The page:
Two small bombs exploded in Manila about 75 minutes before Arroyo's taped announcement was broadcast, briefly raising fears that the president might extend emergency rule.
   
There were no casualties or damage from the blasts near the headquarters of an elite police team and a shopping area in the upmarket Ortigas district.

Police said the explosions were caused by crude devices and were no cause for alarm.

In a nationally televised address, Arroyo said: "At this moment, I am calling off the state of emergency."
   
"I firmly believe that order has been restored," she added.

"It is important that our political enemies and opportunists stop troubling the economy and embarrassing the Philippines because of their nonsense shows," she said.

"I will never allow this kind of adventurism."

Security levels lowered

Financial markets had priced in an imminent lifting of the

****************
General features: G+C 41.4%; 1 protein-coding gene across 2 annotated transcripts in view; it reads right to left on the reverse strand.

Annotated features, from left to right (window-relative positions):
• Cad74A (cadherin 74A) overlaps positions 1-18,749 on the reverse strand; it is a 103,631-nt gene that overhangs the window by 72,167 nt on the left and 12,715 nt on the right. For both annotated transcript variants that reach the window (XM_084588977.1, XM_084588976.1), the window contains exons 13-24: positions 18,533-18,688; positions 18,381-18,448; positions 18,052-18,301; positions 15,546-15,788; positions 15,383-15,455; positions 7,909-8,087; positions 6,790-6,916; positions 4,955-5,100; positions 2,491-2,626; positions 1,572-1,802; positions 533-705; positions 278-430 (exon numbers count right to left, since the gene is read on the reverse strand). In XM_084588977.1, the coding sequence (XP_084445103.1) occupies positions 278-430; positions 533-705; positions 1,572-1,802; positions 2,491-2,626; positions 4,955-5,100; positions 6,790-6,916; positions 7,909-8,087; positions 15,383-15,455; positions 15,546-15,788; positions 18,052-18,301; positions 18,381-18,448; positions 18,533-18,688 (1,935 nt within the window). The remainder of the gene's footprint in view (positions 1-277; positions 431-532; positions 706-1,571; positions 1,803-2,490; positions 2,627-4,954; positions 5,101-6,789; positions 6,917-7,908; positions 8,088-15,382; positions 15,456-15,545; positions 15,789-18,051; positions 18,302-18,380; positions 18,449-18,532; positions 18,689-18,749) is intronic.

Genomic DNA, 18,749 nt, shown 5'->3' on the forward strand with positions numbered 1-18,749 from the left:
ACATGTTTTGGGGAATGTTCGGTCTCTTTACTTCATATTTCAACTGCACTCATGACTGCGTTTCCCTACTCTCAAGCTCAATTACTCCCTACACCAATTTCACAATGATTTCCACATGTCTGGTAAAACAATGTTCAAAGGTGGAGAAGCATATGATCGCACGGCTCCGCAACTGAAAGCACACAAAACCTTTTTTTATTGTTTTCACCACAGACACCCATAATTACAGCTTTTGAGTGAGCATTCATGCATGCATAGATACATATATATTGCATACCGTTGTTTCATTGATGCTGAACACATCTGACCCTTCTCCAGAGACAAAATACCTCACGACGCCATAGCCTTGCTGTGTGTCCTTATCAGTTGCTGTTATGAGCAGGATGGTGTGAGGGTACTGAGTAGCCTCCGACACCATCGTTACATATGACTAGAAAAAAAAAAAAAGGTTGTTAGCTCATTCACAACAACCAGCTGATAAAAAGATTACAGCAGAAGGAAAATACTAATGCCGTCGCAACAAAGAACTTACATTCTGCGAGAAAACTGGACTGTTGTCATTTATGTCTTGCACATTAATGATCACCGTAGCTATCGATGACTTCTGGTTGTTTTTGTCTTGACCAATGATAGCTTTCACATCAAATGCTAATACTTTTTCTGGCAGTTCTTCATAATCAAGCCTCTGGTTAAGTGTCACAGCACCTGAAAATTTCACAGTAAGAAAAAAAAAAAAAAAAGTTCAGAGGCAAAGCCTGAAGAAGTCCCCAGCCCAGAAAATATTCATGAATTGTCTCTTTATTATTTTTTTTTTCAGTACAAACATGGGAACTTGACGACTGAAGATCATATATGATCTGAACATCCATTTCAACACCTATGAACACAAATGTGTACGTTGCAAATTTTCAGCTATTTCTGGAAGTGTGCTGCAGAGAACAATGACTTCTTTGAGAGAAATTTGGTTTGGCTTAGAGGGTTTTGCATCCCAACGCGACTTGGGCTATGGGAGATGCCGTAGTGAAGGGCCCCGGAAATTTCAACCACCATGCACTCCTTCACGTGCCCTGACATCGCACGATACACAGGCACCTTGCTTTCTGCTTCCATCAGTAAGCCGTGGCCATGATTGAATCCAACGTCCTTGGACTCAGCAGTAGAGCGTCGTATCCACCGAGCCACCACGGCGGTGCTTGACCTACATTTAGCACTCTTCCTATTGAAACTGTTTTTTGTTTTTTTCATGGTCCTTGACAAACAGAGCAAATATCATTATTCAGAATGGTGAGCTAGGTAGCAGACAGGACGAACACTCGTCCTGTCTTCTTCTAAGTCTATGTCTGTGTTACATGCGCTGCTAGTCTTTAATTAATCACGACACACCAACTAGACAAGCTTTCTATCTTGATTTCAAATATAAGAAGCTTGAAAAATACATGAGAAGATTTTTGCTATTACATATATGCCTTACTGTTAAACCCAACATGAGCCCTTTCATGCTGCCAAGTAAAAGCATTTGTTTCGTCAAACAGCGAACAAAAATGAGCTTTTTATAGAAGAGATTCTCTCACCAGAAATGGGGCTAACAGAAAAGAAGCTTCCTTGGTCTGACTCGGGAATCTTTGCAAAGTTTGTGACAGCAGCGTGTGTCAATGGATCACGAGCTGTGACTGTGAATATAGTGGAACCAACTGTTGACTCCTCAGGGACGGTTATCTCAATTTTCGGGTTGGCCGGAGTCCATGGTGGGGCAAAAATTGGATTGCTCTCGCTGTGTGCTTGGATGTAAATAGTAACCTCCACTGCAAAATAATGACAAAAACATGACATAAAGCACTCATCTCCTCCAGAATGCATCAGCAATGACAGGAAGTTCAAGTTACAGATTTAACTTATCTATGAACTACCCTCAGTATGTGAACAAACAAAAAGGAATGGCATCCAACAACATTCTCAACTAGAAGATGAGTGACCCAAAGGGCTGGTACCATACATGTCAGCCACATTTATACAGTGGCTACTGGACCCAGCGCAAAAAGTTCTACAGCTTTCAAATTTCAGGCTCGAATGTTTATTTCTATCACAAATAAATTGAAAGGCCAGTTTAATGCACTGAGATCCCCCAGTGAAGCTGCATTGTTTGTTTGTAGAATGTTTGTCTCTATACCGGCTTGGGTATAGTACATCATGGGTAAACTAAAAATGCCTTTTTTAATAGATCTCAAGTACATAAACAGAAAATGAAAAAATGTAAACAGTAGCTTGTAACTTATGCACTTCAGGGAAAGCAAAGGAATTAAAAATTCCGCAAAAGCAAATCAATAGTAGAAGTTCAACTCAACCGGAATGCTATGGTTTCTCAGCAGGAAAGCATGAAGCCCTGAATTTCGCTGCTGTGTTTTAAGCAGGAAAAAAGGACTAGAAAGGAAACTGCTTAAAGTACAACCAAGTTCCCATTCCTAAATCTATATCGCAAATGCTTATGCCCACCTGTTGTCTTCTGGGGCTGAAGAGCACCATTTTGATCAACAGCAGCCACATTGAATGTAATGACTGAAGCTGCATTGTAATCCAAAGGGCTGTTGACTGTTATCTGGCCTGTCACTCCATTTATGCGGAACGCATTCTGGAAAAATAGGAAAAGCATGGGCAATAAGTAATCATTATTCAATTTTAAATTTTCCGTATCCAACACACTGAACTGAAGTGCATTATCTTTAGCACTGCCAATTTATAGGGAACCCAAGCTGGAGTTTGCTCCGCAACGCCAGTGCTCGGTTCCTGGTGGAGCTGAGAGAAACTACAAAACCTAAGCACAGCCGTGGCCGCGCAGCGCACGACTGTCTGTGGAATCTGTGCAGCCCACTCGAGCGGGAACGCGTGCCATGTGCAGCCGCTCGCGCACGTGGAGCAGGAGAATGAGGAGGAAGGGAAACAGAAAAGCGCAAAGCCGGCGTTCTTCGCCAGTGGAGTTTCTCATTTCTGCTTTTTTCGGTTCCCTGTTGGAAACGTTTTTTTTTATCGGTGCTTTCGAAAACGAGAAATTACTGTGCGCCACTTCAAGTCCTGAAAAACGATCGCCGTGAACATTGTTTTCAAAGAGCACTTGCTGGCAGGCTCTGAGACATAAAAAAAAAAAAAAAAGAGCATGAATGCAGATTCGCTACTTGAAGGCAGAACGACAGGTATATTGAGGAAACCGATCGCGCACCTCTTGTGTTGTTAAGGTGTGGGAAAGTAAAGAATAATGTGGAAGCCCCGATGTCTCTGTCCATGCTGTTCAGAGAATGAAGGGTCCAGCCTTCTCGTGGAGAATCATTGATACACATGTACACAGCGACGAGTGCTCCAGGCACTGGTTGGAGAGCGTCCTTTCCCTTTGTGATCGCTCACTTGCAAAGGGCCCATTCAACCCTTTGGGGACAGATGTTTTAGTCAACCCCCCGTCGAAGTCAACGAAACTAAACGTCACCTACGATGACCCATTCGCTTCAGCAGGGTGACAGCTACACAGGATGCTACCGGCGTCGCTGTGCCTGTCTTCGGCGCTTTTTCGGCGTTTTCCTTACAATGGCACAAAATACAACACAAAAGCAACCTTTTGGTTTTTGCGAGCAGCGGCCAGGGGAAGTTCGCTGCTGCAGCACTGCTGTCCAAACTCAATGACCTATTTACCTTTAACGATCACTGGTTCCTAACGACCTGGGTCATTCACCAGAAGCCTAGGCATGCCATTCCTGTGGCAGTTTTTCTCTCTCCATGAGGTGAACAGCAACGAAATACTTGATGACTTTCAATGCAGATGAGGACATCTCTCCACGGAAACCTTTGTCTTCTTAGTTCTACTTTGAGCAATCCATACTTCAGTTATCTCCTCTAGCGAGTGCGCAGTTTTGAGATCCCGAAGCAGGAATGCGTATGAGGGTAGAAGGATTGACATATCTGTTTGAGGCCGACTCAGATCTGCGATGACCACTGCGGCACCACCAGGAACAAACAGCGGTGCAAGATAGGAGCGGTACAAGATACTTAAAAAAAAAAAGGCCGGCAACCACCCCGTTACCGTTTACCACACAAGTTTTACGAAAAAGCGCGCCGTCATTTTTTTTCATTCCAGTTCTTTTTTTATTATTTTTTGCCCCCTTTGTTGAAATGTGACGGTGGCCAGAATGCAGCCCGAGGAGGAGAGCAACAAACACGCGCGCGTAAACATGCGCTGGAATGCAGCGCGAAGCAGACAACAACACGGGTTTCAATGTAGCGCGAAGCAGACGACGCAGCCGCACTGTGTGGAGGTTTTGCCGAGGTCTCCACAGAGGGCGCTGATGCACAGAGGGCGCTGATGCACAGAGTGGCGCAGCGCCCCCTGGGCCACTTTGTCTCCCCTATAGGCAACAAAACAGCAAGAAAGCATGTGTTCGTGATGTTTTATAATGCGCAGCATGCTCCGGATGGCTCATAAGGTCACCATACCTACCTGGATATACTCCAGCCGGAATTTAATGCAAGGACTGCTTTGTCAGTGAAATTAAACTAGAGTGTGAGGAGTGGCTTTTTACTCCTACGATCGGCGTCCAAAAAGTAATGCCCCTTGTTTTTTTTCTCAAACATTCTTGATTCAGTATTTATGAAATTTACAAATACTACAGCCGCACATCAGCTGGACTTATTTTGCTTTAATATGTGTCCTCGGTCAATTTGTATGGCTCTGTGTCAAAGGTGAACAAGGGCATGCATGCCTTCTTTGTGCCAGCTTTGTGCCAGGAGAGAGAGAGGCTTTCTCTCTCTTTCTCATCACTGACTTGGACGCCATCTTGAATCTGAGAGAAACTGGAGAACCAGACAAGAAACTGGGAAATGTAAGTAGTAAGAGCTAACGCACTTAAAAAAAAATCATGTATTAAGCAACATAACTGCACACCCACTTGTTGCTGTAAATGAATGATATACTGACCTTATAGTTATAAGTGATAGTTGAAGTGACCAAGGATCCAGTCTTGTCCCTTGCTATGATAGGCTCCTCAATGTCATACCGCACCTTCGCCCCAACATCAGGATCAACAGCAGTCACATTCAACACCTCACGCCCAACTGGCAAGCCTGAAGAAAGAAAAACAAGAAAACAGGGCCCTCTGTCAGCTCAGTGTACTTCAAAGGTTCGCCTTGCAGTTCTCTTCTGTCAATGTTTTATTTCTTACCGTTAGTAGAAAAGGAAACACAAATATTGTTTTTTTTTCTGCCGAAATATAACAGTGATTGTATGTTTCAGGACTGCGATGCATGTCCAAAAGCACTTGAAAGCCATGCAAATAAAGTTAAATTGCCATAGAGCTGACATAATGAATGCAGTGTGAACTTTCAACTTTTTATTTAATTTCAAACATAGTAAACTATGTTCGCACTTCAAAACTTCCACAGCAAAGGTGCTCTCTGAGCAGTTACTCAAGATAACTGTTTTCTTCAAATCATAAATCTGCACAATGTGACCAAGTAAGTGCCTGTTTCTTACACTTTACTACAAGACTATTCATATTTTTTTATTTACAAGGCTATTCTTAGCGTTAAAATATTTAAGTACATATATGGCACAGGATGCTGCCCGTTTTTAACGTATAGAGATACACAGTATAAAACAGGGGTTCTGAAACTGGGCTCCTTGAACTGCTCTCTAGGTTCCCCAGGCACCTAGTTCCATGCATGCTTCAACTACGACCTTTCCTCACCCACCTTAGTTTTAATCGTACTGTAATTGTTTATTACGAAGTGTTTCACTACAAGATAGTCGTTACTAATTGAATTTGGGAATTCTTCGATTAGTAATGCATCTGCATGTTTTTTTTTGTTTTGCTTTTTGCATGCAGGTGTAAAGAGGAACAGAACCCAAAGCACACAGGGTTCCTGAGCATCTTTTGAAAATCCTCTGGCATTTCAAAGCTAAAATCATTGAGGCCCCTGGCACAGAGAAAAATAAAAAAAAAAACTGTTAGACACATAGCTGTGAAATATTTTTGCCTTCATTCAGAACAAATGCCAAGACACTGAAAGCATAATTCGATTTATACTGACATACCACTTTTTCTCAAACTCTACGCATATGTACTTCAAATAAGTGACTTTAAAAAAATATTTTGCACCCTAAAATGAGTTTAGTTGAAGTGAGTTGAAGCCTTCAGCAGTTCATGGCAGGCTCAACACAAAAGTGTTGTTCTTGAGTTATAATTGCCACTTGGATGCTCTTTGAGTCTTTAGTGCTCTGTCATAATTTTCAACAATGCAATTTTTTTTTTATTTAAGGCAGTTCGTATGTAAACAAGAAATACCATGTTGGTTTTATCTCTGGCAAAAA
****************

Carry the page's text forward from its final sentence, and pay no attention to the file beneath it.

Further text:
emergency order but were rattled slightly by the blasts.

Renegade soldiers are accused of
a coup plot against Arroyo

The peso weakened to 51.26 per dollar from 3-1/2-year highs
around 51.13 before recovering to 51.19 by the midday break.
The main stock index closed 0.34% lower. 

Jonathan Ravelas, chief market strategist at Banco de Oro Universal Bank in Manila said "next week, I expect the peso to test 51."

"With the lifting of the state of emergency, the focus of financial markets will shift back to fundamentals."

Television reported one explosion near the Metrowalk shopping area and the other in a vacant lot used as a carpark that separates the police office and the shopping area.

Maximum security levels in the capital were lowered on Thursday after officials said the threat of a possible coup from leftist opponents and rebel soldiers had receded.

Arroyo, who survived an impeachment attempt last year over allegations of vote-rigging and graft, invoked the emergency to confront what she said was a conspiracy of opposition foes, communist groups and "military adventurists" to oust her.